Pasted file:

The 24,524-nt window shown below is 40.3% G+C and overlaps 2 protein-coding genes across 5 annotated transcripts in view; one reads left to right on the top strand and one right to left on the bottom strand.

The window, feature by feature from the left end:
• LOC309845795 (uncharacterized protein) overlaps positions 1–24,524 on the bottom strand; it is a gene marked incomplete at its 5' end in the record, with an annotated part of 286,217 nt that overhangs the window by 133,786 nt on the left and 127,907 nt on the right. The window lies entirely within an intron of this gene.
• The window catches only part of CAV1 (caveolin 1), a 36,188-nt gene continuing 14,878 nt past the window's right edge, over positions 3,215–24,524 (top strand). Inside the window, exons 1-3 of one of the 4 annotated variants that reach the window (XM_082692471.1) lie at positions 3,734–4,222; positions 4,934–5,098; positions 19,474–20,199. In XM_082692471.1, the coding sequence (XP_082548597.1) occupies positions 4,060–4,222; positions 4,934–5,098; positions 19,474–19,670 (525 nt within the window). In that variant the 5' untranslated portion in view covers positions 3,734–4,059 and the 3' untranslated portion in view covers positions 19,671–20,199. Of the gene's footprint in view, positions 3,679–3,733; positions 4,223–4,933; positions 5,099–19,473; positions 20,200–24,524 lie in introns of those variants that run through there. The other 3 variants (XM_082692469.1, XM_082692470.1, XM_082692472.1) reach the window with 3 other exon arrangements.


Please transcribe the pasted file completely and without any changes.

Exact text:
The 24,524-nt window shown below is 40.3% G+C and overlaps 2 protein-coding genes across 5 annotated transcripts in view; one reads left to right on the top strand and one right to left on the bottom strand.

The window, feature by feature from the left end:
• LOC309845795 (uncharacterized protein) overlaps positions 1–24,524 on the bottom strand; it is a gene marked incomplete at its 5' end in the record, with an annotated part of 286,217 nt that overhangs the window by 133,786 nt on the left and 127,907 nt on the right. The window lies entirely within an intron of this gene.
• The window catches only part of CAV1 (caveolin 1), a 36,188-nt gene continuing 14,878 nt past the window's right edge, over positions 3,215–24,524 (top strand). Inside the window, exons 1-3 of one of the 4 annotated variants that reach the window (XM_082692471.1) lie at positions 3,734–4,222; positions 4,934–5,098; positions 19,474–20,199. In XM_082692471.1, the coding sequence (XP_082548597.1) occupies positions 4,060–4,222; positions 4,934–5,098; positions 19,474–19,670 (525 nt within the window). In that variant the 5' untranslated portion in view covers positions 3,734–4,059 and the 3' untranslated portion in view covers positions 19,671–20,199. Of the gene's footprint in view, positions 3,679–3,733; positions 4,223–4,933; positions 5,099–19,473; positions 20,200–24,524 lie in introns of those variants that run through there. The other 3 variants (XM_082692469.1, XM_082692470.1, XM_082692472.1) reach the window with 3 other exon arrangements.